From an institutional perspective, there are crucial comparisons to be examined: the imperial English versus the revolutionary American, for instance, and the postmaster versus the post rider. Not only middling-sort postmasters but lower-sort post riders were confronted with the abrupt politicization of the imperial postal system. Long ideologically associated with the conduct of business in the Atlantic world, the postal system came to stand for fraught political choosing of sides in the politically turbulent 1760s and 1770s and then for arduous military organizing in the war-filled 1770s and 1780s. The necessity of choosing sides and the task of military organizing impinged not only on political institutions and high officials but also on local communities and ordinary people. Middling-sort postmasters and lower-sort post riders faced intense dilemmas in their communities and in their lives, and they were compelled to enact either revolution or loyalism on the ground. Postal history, in other words, lets us both revisit the American Revolution we think we know and to see another American Revolution we don’t know nearly enough about.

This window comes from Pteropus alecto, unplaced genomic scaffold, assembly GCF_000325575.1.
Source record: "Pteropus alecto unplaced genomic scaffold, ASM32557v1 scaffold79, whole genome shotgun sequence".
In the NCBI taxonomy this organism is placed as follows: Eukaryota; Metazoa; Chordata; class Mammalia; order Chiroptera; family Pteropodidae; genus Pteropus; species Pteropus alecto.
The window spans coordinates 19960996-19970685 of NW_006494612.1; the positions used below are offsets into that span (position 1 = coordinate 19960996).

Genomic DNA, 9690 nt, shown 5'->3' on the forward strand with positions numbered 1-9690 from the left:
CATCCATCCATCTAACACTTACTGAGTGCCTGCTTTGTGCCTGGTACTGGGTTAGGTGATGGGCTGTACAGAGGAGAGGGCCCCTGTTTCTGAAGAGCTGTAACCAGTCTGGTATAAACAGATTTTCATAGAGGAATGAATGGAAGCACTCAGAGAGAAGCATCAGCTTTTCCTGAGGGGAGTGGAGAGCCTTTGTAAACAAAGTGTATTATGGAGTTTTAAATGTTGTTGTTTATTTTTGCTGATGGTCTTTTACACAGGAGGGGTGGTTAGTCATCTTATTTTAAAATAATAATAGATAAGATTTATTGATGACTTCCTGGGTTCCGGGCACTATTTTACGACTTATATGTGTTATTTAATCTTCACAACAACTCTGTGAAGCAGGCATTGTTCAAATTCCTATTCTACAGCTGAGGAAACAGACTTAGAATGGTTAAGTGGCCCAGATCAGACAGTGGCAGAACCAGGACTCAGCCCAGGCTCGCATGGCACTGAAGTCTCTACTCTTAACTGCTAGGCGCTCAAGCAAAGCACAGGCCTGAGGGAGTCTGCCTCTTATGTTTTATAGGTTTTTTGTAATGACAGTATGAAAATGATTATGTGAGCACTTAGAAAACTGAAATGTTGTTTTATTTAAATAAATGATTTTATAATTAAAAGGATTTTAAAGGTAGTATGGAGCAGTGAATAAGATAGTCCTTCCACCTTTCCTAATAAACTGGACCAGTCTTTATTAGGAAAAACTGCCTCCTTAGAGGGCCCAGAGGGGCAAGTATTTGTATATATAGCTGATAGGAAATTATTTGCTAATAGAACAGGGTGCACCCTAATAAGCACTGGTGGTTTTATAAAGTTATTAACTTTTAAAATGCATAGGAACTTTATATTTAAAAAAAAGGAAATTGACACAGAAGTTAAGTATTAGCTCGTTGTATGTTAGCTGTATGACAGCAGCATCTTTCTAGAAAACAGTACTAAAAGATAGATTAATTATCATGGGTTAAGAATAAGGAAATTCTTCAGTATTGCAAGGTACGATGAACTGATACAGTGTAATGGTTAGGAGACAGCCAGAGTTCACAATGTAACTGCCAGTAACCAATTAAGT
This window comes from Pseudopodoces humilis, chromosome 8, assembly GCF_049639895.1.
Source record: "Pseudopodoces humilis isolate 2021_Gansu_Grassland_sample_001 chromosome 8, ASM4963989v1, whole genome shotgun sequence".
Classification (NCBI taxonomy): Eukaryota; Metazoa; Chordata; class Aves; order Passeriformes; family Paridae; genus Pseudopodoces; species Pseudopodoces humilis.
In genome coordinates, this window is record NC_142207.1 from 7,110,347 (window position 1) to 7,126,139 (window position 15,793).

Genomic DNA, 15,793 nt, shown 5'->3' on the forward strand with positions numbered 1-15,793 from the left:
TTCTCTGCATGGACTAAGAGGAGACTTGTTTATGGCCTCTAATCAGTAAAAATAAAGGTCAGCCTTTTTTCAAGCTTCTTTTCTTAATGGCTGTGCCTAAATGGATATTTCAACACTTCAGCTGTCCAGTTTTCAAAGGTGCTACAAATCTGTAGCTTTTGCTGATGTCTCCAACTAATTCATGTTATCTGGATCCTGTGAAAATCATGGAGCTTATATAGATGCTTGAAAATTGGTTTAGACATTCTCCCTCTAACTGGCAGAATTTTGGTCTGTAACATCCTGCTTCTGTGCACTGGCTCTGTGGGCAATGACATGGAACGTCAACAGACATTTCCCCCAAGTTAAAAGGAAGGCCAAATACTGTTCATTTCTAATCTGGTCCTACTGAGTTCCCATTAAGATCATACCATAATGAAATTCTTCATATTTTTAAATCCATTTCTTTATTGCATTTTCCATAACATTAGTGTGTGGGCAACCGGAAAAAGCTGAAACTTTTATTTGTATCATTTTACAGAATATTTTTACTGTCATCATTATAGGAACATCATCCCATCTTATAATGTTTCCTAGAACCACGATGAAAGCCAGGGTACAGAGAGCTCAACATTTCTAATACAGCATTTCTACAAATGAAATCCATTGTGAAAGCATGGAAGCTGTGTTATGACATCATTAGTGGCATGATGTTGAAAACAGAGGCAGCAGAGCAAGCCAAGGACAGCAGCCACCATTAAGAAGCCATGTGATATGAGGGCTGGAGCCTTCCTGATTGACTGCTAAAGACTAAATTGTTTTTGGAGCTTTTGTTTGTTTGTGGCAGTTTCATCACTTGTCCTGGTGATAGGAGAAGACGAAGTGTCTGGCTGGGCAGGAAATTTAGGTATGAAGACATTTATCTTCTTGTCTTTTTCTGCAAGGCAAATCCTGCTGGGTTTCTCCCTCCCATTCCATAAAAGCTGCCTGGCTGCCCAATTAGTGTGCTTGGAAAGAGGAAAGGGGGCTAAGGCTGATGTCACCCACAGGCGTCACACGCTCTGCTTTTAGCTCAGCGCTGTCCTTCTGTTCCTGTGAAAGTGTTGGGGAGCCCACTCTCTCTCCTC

When we situate the history of the postal system within a history of interpersonal communications, this is even truer from a personal perspective. For instance, so important was the writing of letters to military logistics that George Washington was assigned a mobile post office that followed him wherever he went. Letters were laden with political and military importance, but for splintered families, whether rebel or loyalist, letters were given an elemental new emotional significance. Actual battlefronts may have stood at a certain distance, but letters were omnipresent throughout military and civilian society—unceasingly written, carried, anticipated, read, shared, discussed, demanded, pressed to lips and bosoms. This history, too, enables us to revisit the American Revolution we think we know and to see another American Revolution—beyond institutions and policies to confronting choices and the enactment of allegiances on the ground, in local communities, and in family lives.